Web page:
14. What are the possible account fees?

Indiana University will pay the basic monthly account maintenance fees as long as you are an active employee in the HSA. The basic account maintenance fee covers online account access and reporting plus two IU Benefit debit/VISA cards.

When you separate from the university or switch to a non-HDHP medical plan, you will be responsible for all account fees (currently $2.75/month for the Nyhart HSA Cash Account). However, additional fees do apply for things like insufficient funds, additional cards, issuance of checks, etc. A complete HSA Fee Schedule is available.

15. How do I give permission for my spouse to be able to access my account information?

In order to protect your personal health information (PHI), you will need to complete an Authorization to Disclose PHI form.  This form will allow Nyhart to be able to release the following types of information over the phone or via email to a designated person:  Names, full address, elements of dates directly related to you, (effective date, termination date, date of death, etc.), medical record numbers, claim substantiation/information, check issuance/amount/information, account balance information, debit card activation, health plan beneficiary numbers, account numbers, certificate/license numbers, device identifiers and serial numbers, etc.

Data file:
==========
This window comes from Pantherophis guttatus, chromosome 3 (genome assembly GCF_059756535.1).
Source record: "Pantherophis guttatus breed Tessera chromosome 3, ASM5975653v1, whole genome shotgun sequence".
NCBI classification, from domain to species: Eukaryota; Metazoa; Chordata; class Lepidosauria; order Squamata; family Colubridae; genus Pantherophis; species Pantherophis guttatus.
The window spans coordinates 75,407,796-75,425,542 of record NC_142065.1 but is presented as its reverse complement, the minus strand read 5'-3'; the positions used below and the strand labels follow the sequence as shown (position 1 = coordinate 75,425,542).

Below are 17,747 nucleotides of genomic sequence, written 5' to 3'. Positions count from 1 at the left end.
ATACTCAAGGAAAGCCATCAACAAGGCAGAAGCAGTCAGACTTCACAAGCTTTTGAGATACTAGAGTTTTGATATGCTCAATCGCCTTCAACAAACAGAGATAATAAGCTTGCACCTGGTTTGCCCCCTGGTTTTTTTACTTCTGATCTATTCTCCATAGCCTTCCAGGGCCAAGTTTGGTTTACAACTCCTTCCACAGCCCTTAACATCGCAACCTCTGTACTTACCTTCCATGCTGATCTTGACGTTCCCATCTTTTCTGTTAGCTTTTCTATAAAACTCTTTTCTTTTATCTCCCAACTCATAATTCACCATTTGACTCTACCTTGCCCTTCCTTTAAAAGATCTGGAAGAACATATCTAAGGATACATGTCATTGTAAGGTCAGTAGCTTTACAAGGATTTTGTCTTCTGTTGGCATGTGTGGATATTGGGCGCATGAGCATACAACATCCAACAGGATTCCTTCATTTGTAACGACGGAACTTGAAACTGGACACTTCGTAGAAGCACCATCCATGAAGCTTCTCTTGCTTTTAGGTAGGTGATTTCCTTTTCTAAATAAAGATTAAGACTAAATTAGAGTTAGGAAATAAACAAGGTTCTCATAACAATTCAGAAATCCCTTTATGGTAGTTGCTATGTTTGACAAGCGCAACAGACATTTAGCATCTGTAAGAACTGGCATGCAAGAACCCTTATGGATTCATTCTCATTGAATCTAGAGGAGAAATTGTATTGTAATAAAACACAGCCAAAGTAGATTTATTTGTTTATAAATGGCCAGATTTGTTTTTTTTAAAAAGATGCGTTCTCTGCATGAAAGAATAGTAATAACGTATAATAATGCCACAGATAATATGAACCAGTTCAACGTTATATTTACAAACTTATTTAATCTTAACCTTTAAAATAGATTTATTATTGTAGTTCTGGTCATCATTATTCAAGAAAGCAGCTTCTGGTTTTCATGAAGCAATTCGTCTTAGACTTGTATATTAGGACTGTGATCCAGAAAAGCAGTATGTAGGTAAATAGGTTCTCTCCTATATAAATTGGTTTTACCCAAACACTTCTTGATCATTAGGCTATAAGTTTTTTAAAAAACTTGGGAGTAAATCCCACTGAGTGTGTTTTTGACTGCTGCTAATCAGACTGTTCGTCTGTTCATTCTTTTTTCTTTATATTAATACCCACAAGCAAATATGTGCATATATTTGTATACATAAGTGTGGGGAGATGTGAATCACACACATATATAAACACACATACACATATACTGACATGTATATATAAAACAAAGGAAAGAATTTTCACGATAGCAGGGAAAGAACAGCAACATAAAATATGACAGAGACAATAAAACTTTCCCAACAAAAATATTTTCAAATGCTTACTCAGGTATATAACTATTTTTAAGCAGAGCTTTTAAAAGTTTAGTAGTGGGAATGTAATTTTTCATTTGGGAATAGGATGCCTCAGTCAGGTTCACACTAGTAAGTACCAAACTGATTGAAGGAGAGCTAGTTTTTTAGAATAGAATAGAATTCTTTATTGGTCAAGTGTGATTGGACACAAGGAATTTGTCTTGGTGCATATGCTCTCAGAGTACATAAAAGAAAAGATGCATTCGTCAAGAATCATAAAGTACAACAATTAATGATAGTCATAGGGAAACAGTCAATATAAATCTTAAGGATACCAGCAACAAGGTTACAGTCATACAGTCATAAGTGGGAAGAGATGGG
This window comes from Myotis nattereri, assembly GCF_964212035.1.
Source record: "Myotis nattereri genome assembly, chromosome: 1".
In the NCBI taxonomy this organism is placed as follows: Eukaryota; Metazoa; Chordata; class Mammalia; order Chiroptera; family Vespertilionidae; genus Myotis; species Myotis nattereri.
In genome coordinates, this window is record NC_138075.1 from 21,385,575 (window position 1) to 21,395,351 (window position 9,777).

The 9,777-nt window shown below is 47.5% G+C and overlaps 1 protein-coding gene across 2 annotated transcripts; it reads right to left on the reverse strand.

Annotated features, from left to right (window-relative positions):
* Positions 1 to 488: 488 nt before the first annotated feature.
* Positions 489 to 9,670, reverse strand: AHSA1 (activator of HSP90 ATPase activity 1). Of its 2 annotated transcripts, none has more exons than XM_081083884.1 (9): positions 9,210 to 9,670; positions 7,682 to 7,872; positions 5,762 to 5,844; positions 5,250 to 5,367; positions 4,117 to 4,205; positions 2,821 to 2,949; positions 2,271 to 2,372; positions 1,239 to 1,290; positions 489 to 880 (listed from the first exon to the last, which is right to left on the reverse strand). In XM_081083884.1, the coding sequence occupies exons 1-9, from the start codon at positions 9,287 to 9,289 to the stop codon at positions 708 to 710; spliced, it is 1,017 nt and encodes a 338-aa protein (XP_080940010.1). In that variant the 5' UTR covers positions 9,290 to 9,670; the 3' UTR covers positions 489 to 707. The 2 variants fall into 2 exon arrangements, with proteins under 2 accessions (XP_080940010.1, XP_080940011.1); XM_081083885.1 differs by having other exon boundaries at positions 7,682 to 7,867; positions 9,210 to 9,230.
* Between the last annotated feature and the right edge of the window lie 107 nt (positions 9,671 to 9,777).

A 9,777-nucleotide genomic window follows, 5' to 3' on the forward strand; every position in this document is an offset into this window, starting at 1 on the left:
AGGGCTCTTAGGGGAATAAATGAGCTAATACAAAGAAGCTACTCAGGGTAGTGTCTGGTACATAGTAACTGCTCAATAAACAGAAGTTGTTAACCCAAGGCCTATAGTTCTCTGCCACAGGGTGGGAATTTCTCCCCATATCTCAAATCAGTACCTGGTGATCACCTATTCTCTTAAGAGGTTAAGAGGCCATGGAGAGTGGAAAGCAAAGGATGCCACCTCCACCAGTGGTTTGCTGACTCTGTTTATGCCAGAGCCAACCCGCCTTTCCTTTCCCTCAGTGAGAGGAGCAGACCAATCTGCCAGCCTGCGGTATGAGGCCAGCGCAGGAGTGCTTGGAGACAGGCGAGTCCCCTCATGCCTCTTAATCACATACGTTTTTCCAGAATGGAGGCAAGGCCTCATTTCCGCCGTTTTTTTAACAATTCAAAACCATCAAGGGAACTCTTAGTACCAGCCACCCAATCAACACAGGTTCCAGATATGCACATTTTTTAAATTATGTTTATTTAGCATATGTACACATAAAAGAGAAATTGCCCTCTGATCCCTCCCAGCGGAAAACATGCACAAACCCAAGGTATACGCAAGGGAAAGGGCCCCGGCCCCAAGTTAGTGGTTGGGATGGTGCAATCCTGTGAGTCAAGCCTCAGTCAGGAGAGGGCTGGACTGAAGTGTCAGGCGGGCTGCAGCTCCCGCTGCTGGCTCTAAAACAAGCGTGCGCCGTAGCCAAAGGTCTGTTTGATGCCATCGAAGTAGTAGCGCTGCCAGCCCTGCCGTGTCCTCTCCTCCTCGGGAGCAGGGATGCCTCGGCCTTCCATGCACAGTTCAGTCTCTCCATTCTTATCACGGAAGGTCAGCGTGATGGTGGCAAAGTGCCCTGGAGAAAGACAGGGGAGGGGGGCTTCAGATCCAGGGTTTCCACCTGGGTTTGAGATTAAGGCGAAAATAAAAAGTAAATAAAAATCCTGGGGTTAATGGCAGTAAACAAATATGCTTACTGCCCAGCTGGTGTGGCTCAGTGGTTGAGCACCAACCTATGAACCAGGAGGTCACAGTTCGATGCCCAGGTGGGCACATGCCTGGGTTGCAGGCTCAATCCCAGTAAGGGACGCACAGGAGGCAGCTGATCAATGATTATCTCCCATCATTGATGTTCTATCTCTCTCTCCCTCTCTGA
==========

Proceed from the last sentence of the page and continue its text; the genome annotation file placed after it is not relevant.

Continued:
The PHI form can be found on the Nyhart website at iu.nyhart.com in the HSA Forms and Resources area. It will require the signature of a IU Human Resources representative or a notary.

16. Can I transfer a prior HSA account into my new Nyhart HSA account?

Yes. Complete a HSA Transfer form and Nyhart will have your old account balance transferred to your new Nyhart account. This type of transfer is free and does not count toward the IRS contribution maximum.

17. Can I transfer my spouse’s HSA to my Nyhart HSA?

No.  An HSA is an individual account in your name.  You cannot combine it with an account in someone else’s name.